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Tess Holliday opens up about dealing with body dysmorphia: 'It causes me to spiral a bit'

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Tess Holliday has opened up about dealing with body dysmorphia and the anxiety she feels when looking through old photos.

Over the weekend, the plus-size model shared a series of photos of herself doing yoga alongside memes displaying empowering messages, noting that she was "working out and trying to stay present in my body without self-doubt or self-judgment."

LOS ANGELES, CA - JANUARY 26: Tess Holliday attends the 62nd Annual Grammy Awards at Staples Center on January 26, 2020 in Los Angeles, CA. (Photo by David Crotty/Patrick McMullan via Getty Images)
Tess Holliday is opening up about living with body dysmorphia, and how she manages to overcome the darker days. (Photo by David Crotty/Patrick McMullan via Getty Images)

Despite being in her "happy place" — a yoga studio — Holliday admitted that she has been struggling lately.

"My body dysmorphia has been really trying me lately [and] when photos from previous years pop up while I’m scrolling through my phone, it causes me to spiral a bit," she wrote. "Then I have to check myself & ask: ‘Why are you really sad?’ because I like how I looked there — but I was also in the throws of my most disordered eating, in an abusive relationship and so deeply unhappy.”

“Now,” she continued, “my body is different but my heart is fuller. I smile a lot more these days, [and] I know y’all have noticed how much happier I am too. It takes work to look at old photos of a body I miss (it’s okay to grieve stages of your body) [and] see instead how unhappy I was back then instead of glamorizing those moments that were far from perfect.”

Holliday went on to say that in the photos she takes today, “my body doesn’t always look or feel like ME, but the joy? The self-love for WHO I am, not how I look? That’s real.”

“This is why I say that our sizes and weights don’t affect our worth, because bodies evolve, and moments fly by us so quickly,” she concluded. “And I don’t want to waste a minute of my beautiful life because I’m worried about a new stretch mark. #EffYourBeautyStandards

The post received a swarm of positive affirmations, including from singer-songwriter Elle King, who wrote, “Love you Tess. Thank you for reminding me important things!”

“That last part! Sending all my love,” added fashion insider Chrissy Rutherford.

“You aren’t alone,” chimed in Kimberley Gordon, founder of the luxury clothing line Selkie. “I think all women romanticize their younger photos as if you were a better person in them. But this very photo, this exact moment, too will become an old photo to romanticize. We must not exist in a perpetual Russian doll state of looking back. We must love the doll today because she is the only one existing, and remember that we will always look back with feelings like this until we make conscious efforts to stop.”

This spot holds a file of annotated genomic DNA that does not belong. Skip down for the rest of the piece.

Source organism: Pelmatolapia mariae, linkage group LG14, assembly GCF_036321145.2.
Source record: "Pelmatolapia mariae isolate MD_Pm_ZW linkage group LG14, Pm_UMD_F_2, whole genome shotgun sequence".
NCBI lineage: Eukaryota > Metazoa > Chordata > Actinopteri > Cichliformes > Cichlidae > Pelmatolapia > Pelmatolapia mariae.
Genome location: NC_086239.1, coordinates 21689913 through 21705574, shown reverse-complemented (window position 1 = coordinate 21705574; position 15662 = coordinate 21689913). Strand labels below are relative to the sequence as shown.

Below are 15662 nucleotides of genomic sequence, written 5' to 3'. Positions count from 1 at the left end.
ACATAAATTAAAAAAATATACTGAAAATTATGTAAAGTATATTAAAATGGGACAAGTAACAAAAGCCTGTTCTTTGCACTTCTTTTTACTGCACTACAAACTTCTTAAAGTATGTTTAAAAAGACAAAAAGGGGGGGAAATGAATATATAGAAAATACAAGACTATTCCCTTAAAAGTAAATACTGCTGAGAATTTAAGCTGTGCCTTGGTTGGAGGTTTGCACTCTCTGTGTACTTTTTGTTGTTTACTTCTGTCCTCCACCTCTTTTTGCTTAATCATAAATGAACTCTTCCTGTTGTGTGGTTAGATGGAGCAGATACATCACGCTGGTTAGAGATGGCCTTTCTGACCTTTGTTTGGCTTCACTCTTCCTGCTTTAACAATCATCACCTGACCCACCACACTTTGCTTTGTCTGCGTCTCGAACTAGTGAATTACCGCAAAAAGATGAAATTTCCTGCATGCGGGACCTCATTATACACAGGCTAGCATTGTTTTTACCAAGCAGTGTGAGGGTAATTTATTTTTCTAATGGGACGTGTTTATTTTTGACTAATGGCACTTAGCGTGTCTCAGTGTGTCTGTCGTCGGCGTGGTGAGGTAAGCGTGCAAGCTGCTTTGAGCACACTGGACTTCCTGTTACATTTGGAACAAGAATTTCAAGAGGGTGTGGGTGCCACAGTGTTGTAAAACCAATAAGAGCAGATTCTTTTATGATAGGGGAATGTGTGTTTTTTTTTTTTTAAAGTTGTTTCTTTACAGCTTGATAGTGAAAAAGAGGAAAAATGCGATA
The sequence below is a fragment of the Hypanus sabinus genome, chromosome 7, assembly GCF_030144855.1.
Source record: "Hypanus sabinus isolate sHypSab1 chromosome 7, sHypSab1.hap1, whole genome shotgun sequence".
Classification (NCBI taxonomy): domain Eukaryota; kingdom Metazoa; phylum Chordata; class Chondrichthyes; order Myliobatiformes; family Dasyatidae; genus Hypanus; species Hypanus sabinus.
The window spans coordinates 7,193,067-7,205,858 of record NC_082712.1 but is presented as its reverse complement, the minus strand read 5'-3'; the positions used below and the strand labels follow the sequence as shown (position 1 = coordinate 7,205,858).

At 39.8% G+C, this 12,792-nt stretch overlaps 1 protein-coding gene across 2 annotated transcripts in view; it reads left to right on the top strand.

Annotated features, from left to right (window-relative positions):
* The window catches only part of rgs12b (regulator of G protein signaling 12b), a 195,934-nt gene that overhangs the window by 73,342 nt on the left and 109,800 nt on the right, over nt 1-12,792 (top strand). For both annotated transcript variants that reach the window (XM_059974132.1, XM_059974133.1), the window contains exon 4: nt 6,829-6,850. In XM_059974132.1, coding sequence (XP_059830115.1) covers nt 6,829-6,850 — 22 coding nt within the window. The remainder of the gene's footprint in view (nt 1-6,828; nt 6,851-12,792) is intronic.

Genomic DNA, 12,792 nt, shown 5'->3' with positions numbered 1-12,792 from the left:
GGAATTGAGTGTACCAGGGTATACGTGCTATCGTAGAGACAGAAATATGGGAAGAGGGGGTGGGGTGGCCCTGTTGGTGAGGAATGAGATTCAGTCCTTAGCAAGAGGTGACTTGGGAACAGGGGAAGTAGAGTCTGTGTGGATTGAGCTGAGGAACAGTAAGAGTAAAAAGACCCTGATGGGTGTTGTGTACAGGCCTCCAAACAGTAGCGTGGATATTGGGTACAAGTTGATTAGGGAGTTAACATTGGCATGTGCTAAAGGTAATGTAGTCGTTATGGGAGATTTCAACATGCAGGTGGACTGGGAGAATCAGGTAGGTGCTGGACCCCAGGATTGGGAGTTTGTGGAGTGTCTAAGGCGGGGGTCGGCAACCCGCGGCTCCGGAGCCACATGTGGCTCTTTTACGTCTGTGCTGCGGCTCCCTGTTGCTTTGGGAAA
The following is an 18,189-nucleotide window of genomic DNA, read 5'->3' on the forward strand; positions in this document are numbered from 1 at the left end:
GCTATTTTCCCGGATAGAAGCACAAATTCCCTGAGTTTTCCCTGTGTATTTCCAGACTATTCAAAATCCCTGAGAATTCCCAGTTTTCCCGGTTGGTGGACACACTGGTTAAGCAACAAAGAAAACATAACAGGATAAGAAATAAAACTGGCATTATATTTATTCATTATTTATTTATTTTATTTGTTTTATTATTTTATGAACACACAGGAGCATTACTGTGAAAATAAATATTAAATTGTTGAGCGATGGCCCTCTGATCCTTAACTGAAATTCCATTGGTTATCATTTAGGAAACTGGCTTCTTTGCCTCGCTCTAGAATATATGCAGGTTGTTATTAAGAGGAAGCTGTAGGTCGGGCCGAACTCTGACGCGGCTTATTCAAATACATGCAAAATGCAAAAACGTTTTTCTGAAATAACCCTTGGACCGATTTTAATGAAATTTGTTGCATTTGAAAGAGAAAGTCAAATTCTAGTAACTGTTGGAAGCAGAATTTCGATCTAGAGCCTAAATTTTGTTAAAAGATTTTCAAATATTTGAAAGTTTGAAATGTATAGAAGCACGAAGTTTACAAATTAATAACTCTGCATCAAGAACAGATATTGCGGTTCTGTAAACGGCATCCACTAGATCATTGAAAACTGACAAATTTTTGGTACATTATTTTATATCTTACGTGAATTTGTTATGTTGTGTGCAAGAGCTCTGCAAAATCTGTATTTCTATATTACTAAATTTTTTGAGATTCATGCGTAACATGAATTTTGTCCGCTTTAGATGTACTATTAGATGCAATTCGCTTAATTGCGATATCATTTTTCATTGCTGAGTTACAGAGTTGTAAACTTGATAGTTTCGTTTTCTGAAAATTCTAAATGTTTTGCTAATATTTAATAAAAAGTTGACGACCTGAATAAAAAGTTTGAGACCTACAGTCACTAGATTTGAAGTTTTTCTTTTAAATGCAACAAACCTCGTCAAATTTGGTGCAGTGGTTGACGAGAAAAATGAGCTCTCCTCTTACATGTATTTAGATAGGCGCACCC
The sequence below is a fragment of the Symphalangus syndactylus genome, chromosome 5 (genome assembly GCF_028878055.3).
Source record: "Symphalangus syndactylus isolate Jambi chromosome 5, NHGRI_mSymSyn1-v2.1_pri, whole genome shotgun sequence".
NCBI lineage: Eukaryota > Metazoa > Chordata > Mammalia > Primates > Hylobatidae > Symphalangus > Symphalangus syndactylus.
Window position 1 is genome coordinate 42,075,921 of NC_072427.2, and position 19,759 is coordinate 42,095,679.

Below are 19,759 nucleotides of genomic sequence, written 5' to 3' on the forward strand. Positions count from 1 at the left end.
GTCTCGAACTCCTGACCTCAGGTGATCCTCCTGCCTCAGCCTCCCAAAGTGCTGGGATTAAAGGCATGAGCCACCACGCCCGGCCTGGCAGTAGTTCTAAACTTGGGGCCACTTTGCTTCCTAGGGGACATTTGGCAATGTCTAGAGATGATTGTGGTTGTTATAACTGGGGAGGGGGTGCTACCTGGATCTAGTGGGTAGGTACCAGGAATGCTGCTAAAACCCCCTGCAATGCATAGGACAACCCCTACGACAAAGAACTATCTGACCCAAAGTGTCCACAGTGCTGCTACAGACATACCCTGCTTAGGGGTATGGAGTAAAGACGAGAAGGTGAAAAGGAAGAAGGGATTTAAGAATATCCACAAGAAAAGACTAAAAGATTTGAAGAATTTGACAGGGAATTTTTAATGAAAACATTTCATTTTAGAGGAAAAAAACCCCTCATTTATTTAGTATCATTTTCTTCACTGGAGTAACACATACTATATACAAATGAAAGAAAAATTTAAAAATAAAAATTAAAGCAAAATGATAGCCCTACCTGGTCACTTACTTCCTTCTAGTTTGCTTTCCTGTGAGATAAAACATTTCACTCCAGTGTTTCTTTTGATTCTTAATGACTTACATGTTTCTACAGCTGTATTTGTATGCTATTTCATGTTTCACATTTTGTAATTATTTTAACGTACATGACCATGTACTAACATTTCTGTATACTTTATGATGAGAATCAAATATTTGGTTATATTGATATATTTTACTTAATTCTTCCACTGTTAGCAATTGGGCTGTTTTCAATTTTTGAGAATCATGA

“Ever since I discovered you on TikTok I have been in awe of your beauty!” wrote a fan.

“This is so powerful,” another commenter wrote. “As a disabled person with a progressive disease, it's hard to get past what I used to be able to do. I get so mad at my body for not being able to to do things I used to be able to do. Thank you for reminding me that I can still be grateful for my body as it is. You are truly a treasure. Never stop being authentically you.”

Holliday is no stranger to using her platform to share uplifting messages of body positivity. In October, she used her social media following to discuss the erasure of fat bodies from history — while also embracing her own.

In a series of photos showcasing a black bikini, she wrote, “Fat bodies have always existed, they’ve just tried to erase us from history. We’ve always been sensual, beautiful, strong [and] capable. I don’t post photos like this to be like, ‘look how hot I am (but also plz look away).' I post pics like this because I refuse to let them write us out of the story.”

One month prior, in September, Holliday criticized the media for sharing photos of her eating while at Disneyland.

"When the media shares photos of me through the lens of their fat-phobic assumptions, they tell everyone who looks like me that they are worthless," she wrote at the time. "When they create a breeding ground for body-shaming comments, they create a swamp where hatred of others and of ourselves can grow. It’s just not productive — if we want to live in a better, kinder world, we need to reject this kind of harmful behavior.

“To my community of fat folks/those that struggle with your body image: y’all are seen, valued and appreciated just as you are RIGHT NOW,” she continued. “We live joyful, active and fulfilling lives ... just like everyone else. No matter who you are or what you look like, no matter what you can do with your body or how you choose to dress, y’all are worthy of love. Don’t let morons ... tell you otherwise.”

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